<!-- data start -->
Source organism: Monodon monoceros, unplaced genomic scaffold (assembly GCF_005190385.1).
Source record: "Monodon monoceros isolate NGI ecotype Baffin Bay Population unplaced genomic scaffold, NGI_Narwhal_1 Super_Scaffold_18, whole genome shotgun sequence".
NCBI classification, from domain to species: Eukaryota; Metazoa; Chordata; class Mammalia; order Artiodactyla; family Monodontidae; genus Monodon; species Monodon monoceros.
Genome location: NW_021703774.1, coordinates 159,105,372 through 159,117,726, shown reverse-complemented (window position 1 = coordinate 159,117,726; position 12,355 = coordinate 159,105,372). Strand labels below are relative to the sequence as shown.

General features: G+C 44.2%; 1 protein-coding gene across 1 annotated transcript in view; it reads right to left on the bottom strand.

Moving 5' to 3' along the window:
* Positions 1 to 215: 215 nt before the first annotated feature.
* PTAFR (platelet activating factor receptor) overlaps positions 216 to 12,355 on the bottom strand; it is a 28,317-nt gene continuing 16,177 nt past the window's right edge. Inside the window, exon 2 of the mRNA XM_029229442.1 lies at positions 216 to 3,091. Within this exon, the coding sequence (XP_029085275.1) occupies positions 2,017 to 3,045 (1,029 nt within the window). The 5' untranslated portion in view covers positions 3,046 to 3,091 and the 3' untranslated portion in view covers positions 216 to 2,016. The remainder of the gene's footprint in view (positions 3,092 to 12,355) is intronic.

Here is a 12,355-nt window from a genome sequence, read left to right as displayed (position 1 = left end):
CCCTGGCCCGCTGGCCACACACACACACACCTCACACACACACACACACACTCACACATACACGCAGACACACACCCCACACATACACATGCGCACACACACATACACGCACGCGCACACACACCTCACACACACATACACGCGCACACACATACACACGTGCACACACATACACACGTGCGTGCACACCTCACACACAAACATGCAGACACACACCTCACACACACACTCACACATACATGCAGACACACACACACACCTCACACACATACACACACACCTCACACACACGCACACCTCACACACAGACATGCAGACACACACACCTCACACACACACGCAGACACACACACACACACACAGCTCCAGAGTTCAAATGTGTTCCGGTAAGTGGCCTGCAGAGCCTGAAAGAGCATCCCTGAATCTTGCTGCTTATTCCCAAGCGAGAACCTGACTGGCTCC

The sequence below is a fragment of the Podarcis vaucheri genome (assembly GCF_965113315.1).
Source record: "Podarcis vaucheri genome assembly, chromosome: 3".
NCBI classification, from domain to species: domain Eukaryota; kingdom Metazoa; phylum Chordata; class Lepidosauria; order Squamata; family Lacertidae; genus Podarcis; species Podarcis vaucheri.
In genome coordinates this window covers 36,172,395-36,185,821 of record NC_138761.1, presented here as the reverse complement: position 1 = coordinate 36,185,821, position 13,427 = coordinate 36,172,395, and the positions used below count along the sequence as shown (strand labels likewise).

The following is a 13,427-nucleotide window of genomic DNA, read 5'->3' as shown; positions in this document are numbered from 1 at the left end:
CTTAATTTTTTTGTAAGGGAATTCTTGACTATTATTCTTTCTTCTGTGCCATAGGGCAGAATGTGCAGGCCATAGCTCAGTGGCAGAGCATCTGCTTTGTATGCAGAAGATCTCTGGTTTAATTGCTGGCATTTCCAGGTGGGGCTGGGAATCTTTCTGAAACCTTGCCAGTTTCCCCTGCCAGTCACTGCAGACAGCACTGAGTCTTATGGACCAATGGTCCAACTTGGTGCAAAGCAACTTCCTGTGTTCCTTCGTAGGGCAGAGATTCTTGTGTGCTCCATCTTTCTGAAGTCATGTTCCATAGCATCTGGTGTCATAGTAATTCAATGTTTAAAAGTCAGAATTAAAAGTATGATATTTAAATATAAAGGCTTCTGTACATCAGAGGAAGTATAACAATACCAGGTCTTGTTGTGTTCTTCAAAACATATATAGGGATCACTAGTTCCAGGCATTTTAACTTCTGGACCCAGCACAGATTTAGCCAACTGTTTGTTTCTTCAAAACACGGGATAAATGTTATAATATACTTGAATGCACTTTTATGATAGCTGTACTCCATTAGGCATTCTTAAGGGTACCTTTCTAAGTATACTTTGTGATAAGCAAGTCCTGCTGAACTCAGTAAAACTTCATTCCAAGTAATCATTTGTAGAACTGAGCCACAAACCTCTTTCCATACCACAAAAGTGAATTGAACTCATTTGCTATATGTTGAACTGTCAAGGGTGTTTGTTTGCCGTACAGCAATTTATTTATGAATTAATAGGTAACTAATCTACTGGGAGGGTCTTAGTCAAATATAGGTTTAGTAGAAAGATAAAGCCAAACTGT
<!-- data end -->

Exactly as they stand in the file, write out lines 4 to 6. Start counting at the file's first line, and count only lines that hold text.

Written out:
Genome location: NW_021703774.1, coordinates 159,105,372 through 159,117,726, shown reverse-complemented (window position 1 = coordinate 159,117,726; position 12,355 = coordinate 159,105,372). Strand labels below are relative to the sequence as shown.

General features: G+C 44.2%; 1 protein-coding gene across 1 annotated transcript in view; it reads right to left on the bottom strand.

Moving 5' to 3' along the window: